A lack of sexuality education leaves huge information gaps
The ban on sexuality education in Uganda has left an information gap for the youth who end up falling victim to inaccurate but also misleading information that affects their health. In the past, we had structures where young people could receive sexuality education through their uncles and aunties but all of these structures no longer exist. Therefore, young people, both in and out of school rely on their peers for information. And yet, you find that out of school, sexuality is treated as a sacred issue. Sadly, information received from peers is, more often than not, distorted. A story is told by a friend who was advised by her peers that washing one’s vagina after sex with Coca Cola eliminates any chance of getting pregnant. Or that when you have sex while standing or jumping it reduces the chances of getting pregnant. But since when was Coca Cola marketed as a contraceptive? How many more myths are doing the rounds among girls? How then shall we curb teenage pregnancy which stands at 24.3% in Uganda?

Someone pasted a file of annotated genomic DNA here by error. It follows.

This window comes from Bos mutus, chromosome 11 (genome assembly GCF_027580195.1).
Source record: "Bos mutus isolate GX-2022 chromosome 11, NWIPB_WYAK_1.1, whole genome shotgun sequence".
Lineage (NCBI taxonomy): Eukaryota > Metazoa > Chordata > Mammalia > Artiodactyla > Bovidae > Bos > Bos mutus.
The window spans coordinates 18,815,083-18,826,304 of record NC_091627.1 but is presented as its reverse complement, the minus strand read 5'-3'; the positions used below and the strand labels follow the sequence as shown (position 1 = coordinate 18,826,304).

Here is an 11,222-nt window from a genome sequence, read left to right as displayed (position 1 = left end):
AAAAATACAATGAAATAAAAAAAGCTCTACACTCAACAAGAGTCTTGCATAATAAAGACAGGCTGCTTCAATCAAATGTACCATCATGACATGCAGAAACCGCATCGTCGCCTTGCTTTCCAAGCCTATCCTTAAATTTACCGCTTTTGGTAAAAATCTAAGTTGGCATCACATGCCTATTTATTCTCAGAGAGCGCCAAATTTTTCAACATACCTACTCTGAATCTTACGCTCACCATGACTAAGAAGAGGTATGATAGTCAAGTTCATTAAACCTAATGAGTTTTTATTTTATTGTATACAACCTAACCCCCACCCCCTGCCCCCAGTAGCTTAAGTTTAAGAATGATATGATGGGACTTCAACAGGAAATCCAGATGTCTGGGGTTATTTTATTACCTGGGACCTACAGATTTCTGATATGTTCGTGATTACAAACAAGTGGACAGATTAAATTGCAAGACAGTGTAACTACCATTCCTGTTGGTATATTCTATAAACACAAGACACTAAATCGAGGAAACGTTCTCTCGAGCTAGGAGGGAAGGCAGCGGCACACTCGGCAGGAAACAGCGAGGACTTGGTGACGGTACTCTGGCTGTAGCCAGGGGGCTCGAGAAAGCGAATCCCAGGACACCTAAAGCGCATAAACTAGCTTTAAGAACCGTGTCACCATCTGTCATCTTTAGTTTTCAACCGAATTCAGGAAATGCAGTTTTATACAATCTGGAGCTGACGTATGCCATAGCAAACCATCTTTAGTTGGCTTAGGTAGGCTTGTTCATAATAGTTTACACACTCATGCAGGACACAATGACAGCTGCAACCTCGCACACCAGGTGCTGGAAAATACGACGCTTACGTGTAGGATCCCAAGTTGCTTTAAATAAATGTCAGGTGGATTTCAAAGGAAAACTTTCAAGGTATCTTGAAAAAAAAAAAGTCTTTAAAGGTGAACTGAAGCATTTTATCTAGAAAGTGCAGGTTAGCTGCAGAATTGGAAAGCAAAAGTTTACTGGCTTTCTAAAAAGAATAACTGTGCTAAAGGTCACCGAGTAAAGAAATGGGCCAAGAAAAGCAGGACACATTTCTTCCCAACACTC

The price is too high:
One challenge we cannot run away from is the high price of the contraceptives. The only affordable readily available contraception are condoms, which are more accessible in urban areas. In hard-to-reach areas they are not in the shops, yet sexually active rural youth outnumber youth in urban centres. There is inadequate space and time to discuss contraception. Youth friendly service corners are scarce in health centre IVs and they only stand at 3%, even though it is mandated *.
Young people are left out of decision-making processes:
There is no meaningful participation of young people in the drafting and designing of policies and guidelines with regards to contraception and other issues concerning their health. As a result, unfavourable policies are put in place that do not necessarily address the needs and interests of young people. In 2016, we had issues with the launch of the national youth policy when young people went on strike after the government sent a representative who was above 70 years of age. They claimed he was neither involved in youth affairs nor did he ever consult them.